We’ve all been through boardroom meetings. You walk into the room with the CEO
They all take their seats. The meeting begins with the CEO turning to you, “So
how’s that project going?” You respond, “Everything’s going just fi ne.”
But odds are you’re not exactly sure.
Analyst reports indicate IT projects tend to fail more often than they succeed. The
Standish Group, for instance, estimates an IT project success rate of only 65
percent, and reports more than 80 percent of projects fail to meet business
And given that type of track record, your reply of “everything’s fi ne” might not
be enough to satisfy the business. Nor should we expect it to. We don’t as
Homeowners? What’s that got to do with it?
Well actually quite a bit. Managing IT innovation is really no different than managing
Now humor me for a moment, and recall the
last distressing home improvement story
you’ve heard, or maybe even experienced.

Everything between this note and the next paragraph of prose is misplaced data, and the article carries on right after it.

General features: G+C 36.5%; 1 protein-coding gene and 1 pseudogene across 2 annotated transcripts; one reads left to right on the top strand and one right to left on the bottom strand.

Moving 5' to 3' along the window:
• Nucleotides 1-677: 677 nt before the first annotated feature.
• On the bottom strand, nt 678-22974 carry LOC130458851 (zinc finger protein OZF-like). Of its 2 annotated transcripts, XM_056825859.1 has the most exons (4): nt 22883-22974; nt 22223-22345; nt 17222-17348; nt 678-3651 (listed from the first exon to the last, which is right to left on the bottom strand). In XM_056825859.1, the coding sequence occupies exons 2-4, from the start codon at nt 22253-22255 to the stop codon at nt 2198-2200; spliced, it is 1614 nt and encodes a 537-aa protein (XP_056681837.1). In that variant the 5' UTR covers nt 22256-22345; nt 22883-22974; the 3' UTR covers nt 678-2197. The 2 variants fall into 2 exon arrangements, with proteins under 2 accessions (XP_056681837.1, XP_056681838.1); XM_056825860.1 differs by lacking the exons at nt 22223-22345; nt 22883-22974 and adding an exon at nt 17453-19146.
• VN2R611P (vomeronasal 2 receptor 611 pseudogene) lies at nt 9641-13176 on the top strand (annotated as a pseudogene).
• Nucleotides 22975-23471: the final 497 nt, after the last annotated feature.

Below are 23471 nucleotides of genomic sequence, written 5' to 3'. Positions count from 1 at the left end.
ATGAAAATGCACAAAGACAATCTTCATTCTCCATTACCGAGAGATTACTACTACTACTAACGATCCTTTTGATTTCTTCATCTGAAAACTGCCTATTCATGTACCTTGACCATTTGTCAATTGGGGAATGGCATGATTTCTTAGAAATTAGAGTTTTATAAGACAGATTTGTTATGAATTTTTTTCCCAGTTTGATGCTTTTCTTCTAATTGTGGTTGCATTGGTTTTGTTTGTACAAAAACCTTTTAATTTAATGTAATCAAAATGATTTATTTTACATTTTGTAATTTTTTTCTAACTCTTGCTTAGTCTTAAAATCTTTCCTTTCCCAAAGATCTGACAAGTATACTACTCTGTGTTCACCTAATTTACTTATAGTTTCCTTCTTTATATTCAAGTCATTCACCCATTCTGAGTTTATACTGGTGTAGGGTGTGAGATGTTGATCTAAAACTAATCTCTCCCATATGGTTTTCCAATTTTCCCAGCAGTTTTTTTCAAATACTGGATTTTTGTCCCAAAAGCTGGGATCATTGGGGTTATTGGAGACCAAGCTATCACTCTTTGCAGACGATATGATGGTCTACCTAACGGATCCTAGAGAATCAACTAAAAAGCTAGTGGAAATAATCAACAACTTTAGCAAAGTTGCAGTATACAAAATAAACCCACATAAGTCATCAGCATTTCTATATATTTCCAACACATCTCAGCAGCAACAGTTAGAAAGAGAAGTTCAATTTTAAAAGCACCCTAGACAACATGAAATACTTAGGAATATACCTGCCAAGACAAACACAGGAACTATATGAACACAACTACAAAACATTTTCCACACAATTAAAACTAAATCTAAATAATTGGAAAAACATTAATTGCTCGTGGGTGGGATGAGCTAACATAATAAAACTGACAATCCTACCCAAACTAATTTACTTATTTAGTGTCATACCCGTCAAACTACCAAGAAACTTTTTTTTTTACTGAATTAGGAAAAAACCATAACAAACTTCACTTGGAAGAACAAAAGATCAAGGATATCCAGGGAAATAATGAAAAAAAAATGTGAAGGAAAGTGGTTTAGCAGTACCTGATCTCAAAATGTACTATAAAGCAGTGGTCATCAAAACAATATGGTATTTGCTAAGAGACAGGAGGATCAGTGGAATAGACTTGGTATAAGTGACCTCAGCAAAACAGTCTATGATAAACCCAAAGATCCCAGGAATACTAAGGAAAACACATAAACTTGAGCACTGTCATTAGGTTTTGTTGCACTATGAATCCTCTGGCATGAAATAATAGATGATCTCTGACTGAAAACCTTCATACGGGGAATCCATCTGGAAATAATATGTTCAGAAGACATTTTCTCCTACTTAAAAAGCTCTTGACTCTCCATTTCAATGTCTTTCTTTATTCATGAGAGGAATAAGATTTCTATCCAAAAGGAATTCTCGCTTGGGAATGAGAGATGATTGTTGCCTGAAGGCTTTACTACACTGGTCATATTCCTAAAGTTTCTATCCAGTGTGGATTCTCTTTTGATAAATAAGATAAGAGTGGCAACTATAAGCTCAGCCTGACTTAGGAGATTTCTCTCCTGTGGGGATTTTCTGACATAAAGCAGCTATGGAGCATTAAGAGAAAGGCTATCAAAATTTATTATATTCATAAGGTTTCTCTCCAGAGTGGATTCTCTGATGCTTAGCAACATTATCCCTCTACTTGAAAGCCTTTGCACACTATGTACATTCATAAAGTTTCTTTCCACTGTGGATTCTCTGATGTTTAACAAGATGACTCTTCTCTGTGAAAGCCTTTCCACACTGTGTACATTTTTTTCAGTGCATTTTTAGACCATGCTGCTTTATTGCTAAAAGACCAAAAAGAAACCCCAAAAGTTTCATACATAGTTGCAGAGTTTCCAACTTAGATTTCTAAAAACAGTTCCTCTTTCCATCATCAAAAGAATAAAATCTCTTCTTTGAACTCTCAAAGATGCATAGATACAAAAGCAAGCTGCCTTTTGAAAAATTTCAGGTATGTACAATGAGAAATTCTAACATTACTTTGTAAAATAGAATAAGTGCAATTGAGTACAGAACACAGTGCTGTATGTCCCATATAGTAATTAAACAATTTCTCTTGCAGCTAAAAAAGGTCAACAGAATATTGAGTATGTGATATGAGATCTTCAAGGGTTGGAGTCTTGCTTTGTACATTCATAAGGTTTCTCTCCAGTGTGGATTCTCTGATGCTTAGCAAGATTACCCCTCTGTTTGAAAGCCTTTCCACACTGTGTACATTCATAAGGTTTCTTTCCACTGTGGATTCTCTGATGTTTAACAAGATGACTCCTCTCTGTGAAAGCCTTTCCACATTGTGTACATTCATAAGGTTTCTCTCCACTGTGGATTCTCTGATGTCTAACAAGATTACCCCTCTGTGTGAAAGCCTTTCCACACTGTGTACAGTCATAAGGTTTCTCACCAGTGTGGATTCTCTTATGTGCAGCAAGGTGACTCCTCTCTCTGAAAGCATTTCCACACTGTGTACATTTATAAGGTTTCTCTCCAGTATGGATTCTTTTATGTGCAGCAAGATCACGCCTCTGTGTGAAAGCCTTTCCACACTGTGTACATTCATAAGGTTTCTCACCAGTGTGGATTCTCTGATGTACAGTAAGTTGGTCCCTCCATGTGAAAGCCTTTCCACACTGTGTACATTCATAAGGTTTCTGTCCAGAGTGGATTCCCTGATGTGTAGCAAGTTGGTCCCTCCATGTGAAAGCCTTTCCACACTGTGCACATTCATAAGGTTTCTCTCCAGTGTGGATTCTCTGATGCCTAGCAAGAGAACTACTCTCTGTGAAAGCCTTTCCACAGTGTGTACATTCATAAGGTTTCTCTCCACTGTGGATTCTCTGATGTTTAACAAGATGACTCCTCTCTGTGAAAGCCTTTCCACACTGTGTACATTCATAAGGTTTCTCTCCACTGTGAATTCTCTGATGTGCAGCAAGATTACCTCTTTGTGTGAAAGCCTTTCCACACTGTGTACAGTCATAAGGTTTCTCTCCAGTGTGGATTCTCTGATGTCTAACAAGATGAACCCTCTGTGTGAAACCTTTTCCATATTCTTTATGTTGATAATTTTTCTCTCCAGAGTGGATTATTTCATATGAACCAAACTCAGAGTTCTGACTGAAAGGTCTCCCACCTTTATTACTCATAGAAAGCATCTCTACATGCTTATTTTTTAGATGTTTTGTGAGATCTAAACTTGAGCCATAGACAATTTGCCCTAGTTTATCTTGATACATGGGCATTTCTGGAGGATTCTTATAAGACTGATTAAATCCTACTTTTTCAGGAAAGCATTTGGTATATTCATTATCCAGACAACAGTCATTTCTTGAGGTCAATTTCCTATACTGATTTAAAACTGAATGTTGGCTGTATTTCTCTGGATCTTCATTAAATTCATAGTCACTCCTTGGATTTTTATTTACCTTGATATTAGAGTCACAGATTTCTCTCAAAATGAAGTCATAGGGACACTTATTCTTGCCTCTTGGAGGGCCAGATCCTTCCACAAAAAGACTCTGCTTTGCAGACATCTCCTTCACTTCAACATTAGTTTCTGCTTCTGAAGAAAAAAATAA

You know the scenario: It starts with a
phone call to a local contractor. A
homeowner describes what needs to
be done. The contractor quotes a
price and estimates six weeks to
completion. The homeowner
agrees and the work gets started.
Two weeks into the project, the
contractor discovers outdated
electrical behind the wall that
the homeowner wanted to
shift by two feet. Now the job involves rewiring. The contractor says, “No problem.
We got it covered.” However, in fi nal inspection, the rewiring doesn’t live up to local
standards. Fixing the problem takes an additional two weeks and a whole lot of
Whatever happened to no problem—we’ve got it covered? It got lost somewhere
between “things are fi ne” and “oops.”
The same thing happens in IT. So much so, that now when CIOs say they’ve
got things covered, executive steering committee members want
more details. Like homeowners, business owners—the
ones footing the bill for the project—want to know
what we as the service provider are doing differently
to assure t